This is how a man drove an electric Porsche 2,834 miles across America, charging for less than 2.5 hours

This is how a man drove an electric Porsche 2,834 miles across America, charging for less than 2.5 hours

Cannonball Run recharged

AN AMERICAN “hypermiling” expert has revealed how he managed to set a new record for the shortest charging times while crossing the United States coast-to-coast in an electric car.

Interviewed in The Sunday Times Magazine, Wayne Gerdes recounted how he made the journey from New York to Los Angeles last November in an all-electric Porsche Taycan during which he spent just two hours and 26 minutes recharging — a massive improvement on the previous record of seven hours and ten minutes set last year using a Kia EV6.

Over the 2,834.5 miles covered, Gerdes stopped to recharge 18 times, spending just $76 (£56) on electricity, using a “little and often” approach to reduce the charging times and, on one occasion leaving a charger with a battery that was just 27% full.

He said that a battery is able to take a charge more quickly between 5% and 35%, so his approach involved not just keeping the charging level in that sweet spot, sometimes topping up for no more than six minutes, but driving with his shoes off too.

“You can feel the accelerator a little tighter, a little closer, a little finer if your feet don’t have a shoe on that foot pedal. I highly recommend it,” he said.

It was these “hypermiling” techniques — driving in such a way so as to eke out the maximum range from either a tank of fuel or a charged battery — that enabled Gerdes to sometimes double the Taycan’s official 225-mile range.

Wayne Geddes filling a Porsche Taycan en route to an electric car distance record
Wayne Gerdes at one of his 18 charging stops

Both his own and the Taycan’s performance on the journey impressed Gerdes.

“I was planning [a total charging time of] four and a half hours. After a few trial runs I got it down and said OK, I think we can finish in three and a half hours. Then on the record run it was less than two and a half hours and I was, like, holy mackerel. You can feel my excitement even talking about it. I’ve broken a lot of Guinness World Records before, but I haven’t beaten the next guy by 300% and the guy before that by 500%. That’s just an outrageously great time.”

“I’ve set records in Volkswagen diesels, Kia hybrids, the [hydrogen-powered Toyota] Mirai — a number of different vehicles with different propulsion technologies,” he said.

“There I was driving all these slower, lower-performance vehicles to earn Guinness World Records and then all of a sudden, in the case of the Taycan, it’s a performance car with world-class acceleration.”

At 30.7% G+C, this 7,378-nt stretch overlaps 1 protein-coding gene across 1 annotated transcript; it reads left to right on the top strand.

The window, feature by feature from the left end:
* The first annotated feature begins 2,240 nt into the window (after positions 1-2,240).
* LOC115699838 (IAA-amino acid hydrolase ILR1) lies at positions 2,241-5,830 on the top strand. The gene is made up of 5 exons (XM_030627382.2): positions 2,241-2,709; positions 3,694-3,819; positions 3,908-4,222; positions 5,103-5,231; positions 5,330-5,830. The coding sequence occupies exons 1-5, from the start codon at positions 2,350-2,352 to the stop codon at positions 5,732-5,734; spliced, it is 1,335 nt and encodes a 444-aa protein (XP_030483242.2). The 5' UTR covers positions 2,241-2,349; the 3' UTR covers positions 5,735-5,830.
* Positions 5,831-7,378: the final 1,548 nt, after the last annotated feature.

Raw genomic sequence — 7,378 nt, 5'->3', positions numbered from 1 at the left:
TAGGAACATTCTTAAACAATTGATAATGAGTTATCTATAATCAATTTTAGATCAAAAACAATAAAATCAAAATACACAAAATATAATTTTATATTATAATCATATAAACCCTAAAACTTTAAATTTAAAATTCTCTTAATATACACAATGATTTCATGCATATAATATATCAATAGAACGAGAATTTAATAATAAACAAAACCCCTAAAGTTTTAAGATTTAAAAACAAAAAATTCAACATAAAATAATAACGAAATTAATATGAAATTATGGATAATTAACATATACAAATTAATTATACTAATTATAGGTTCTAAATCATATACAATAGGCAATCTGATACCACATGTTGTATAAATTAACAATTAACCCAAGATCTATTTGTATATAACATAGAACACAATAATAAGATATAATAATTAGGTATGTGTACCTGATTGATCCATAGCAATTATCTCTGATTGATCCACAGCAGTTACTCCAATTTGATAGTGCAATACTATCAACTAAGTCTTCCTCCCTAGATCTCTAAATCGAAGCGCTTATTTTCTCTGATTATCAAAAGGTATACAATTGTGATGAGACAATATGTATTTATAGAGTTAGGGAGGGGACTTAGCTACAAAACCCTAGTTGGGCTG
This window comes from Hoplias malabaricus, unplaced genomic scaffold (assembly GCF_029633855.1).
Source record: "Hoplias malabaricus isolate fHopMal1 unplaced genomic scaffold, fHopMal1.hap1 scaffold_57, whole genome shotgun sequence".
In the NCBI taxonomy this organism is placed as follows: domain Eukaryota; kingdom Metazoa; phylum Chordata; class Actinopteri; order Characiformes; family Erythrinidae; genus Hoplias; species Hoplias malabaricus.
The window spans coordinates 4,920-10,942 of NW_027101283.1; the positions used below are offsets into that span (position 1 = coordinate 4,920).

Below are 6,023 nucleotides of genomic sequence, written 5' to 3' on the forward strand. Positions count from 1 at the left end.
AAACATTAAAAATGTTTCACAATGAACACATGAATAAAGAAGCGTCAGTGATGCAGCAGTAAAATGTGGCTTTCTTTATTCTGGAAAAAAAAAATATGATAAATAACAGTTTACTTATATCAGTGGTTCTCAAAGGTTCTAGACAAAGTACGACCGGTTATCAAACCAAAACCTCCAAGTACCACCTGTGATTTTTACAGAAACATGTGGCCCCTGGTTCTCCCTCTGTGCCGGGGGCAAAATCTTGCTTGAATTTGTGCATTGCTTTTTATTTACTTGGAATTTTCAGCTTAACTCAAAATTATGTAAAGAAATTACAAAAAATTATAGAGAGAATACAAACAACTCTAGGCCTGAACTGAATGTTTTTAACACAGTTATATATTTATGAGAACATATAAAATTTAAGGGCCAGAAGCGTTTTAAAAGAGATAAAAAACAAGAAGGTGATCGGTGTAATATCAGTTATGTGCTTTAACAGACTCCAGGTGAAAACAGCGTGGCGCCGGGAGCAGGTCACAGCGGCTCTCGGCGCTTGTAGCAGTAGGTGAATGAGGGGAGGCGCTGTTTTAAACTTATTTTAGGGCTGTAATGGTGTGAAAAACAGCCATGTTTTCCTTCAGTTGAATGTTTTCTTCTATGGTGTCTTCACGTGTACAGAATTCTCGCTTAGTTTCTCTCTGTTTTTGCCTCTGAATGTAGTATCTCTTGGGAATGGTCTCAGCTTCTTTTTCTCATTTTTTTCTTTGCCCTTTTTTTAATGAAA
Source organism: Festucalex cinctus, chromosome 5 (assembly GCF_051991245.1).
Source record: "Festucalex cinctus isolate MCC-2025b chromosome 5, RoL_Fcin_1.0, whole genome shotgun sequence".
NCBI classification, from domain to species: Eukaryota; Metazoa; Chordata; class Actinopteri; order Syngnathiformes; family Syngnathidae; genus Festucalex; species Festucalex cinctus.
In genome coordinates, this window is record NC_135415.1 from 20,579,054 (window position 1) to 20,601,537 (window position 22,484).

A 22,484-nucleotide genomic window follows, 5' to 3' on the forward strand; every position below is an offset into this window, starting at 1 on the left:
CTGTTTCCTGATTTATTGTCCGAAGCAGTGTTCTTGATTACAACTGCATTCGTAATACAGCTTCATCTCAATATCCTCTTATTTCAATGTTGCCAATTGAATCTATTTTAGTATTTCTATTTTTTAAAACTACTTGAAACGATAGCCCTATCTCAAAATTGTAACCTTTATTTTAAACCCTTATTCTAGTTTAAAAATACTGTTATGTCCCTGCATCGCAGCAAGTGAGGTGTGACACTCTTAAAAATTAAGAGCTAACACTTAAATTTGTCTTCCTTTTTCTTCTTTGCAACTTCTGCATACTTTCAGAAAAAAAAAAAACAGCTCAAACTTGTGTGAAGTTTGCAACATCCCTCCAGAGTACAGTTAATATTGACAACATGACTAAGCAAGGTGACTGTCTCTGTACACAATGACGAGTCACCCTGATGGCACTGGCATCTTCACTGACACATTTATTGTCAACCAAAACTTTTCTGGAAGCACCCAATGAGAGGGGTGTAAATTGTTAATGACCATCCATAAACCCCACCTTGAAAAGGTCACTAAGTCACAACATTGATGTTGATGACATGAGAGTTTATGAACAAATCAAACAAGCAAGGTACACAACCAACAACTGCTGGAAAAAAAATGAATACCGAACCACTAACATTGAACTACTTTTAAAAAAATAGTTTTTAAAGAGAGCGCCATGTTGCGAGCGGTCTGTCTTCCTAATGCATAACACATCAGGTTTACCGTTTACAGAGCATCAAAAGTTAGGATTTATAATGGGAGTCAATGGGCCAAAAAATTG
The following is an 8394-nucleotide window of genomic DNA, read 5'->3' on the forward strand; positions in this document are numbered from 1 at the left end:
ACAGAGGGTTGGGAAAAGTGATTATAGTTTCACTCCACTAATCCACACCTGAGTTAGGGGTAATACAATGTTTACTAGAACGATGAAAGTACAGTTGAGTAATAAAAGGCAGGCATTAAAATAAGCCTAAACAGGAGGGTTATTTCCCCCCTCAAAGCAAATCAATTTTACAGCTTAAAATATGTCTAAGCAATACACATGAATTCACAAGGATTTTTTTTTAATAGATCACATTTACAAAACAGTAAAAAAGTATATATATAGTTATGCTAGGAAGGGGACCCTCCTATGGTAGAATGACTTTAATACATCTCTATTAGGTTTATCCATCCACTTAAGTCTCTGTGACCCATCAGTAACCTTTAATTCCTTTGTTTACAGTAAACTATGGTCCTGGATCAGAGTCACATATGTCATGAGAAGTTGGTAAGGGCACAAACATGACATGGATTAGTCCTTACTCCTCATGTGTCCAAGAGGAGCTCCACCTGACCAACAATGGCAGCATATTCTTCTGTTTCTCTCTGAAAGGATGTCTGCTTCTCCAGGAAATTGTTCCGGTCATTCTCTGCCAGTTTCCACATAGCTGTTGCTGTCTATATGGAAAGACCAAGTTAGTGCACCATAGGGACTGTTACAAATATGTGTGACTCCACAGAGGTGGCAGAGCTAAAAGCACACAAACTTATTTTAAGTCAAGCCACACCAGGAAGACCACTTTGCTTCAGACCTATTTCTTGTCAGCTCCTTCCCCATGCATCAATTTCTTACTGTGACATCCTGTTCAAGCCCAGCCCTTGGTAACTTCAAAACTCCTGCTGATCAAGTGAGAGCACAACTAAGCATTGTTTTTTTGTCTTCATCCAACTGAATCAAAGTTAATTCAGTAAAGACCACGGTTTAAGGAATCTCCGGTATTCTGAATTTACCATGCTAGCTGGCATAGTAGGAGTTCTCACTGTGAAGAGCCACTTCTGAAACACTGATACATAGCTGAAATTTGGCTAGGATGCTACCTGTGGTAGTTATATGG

A former nuclear power plant operator, Gerdes, 59, is a veteran record-breaker and hypermiling practitioner even being credited with inventing the term back in 2004. He began hypermiling more than twenty years ago in response to the 9/11 attacks. Following the collapse of the Twin Towers, he vowed to come up with ways to reduce America’s dependence on foreign oil.

“That’s my premise and I’ve lived by it every day since then. We still import a lot more oil than we actually produce. A lot of that money goes to places where they don’t like us. I just thought, what can we do to lower our consumption? So hypermiling — I coined it.”

In the early days, he managed to squeeze a full 84mpg from his old Ford Ranger pickup whose official economy was just 20mpg. His highest figure, however, would eventually be the 180mpg teased from a Honda Insight hybrid.

While techniques for hypermiling in petrol- and diesel-powered cars such as removing roof racks, careful acceleration, ensuring tyres are correctly inflated and practising slipstreaming (following closely behind another vehicle on a motorway) are well-known, Gerdes has outlined a few EV-specific top tips to help drivers extract the maximum battery range from their cars.

Wayne Gerdes’ electric car hypermiling tips

  1. Use the car’s “range” mode or equivalent to get the most from the battery. This optimises the car’s settings, such as climate control and driving modes to ensure maximum efficiency and lower electrical consumption.
  2. Programme navigation for the shortest route between rapid chargers. Faster routes may be longer and less efficient than the shortest journey between chargers.
  3. Pre-condition battery en route to the charger. Pre-heating the battery before you reach a rapid charger enables the unit to deliver electrical charge at the highest possible rate immediately (225kW in the case of the Taycan). MAny new electric cars will do that automatically if you set the sat nav to take you to a rapid charger.
  4. Stay in the charging sweet spot. For the fastest charging, Gerdes says, allow the battery to deplete to less than 5% charge and top up to no more than 50%. The fuller a battery gets, the slower it will charge, so for those in a hurry keeping the charge level at the lower end of the scale can be more time efficient than topping up to 80% and above.
  5. Engage active cruise control. Though not available on all EVs, active cruise control helps to smooth out harsh acceleration or deceleration, reducing the higher electrical consumption associated with both.

Read the Sunday Times Magazine article at

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